Take the 2-minute tour ×
Stack Overflow is a question and answer site for professional and enthusiast programmers. It's 100% free, no registration required.

I was putting together a website using the Comfortaa font from Google Web Fonts. I developed the site locally on OSX, and everything looked fine. When I got around to posting the site online, I discovered it looks awful from a friend's Windows XP computer. Searching around SO it seems that the reliability of the rendering of web fonts is very uncertain, especially on Windows.

My question is, how can you overcome this uncertainty? Must I explicitly test on all OSs, just to be sure? Or are there certain web fonts I should simply avoid? Is there some sort of negative characteristic that I can look for, so I can reject a font without having to do time consuming tests with various OS versions?

share|improve this question
add comment

3 Answers 3

up vote 2 down vote accepted

The common cause for the ugly rendering of Google Web Fonts seems to be the OS level font-smoothing setting.

Here's an article on how to check this with modernizr:

http://wellcaffeinated.net/articles/2012/01/25/font-smoothing-detection-modernizr-style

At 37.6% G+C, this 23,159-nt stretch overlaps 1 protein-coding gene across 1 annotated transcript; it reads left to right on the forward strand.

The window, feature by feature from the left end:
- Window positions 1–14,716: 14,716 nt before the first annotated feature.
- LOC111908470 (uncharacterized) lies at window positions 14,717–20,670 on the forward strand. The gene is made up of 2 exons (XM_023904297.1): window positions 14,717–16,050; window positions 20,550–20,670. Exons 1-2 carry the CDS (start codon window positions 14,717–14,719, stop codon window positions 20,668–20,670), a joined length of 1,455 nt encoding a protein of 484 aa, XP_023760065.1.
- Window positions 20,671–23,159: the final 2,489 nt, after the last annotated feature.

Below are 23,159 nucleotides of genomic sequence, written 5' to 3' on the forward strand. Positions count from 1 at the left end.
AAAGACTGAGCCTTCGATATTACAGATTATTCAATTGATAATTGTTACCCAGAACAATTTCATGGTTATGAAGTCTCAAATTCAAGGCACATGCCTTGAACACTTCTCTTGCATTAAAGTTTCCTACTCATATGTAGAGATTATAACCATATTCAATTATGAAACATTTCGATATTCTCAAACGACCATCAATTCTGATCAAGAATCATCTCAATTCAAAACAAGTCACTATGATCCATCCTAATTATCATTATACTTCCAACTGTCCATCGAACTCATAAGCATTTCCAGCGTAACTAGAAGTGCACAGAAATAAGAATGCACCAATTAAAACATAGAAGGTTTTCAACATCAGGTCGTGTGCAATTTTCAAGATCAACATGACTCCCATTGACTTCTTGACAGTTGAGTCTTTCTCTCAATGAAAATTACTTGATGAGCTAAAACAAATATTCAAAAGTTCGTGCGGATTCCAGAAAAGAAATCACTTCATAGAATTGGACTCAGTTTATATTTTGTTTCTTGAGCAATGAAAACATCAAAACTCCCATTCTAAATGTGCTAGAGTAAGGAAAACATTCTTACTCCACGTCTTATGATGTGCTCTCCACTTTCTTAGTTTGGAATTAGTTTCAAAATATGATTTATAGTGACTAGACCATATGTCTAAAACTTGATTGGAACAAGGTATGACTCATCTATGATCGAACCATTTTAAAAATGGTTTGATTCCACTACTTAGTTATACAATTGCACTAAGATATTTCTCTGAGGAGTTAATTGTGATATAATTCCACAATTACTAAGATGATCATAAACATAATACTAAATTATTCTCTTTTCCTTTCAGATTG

The simple fallback could then be using a common font or with a bit more work you could use cufon to render the original font nicely.

share|improve this answer
    
Can this also be solved with text-shadow: 0 0 1px #fff? –  deathlock Feb 18 '13 at 14:19
add comment

While it doesn't directly answer your question, there are common fonts which are generally available on all platforms (albeit not the pretty downloadable web fonts). To ensure absolute compatibility it's best to stick with those. Here's a great resource on that set of commonly available fonts: http://www.ampsoft.net/webdesign-l/WindowsMacFonts.html

share|improve this answer
2  
Yes, I am very familiar with that list. The whole point about web fonts was to NOT be restricted to only the fonts to which you have linked. It seems to me that with web fonts we've moved from "not having fonts available across various platforms" to "not having fonts render proper across various platforms." Hardly an improvement :-\ Before web fonts, at least I knew what worked and what didn't. Now I am no longer sure. –  Dave Isaacs Oct 3 '11 at 18:16
add comment

I didn't get a satisfactory answer to this question. So for now I am simply avoiding Google Web Fonts.

share|improve this answer
    
Does this uncertainty still apply? or have you got around this? –  its_me Apr 24 '12 at 14:37
    
I don't know. I am still in the process of avoiding Google Fonts. :-) –  Dave Isaacs Apr 24 '12 at 18:13
    
I think I've found out why. Google is serving only the regular font style (in eot font format) on IE8 and below, and in mobile devices running iOS 4.2 and below, the SVG that Google is serving is empty / broken. So, the only way seems to be downloading the all the font formats of a font that you want to you, and host them on your server itself. I am setting this up on my website now. Once done, I will see if I can answer your question. :) –  its_me Apr 24 '12 at 19:54
add comment

Your Answer

 
discard

By posting your answer, you agree to the privacy policy and terms of service.

Not the answer you're looking for? Browse other questions tagged or ask your own question.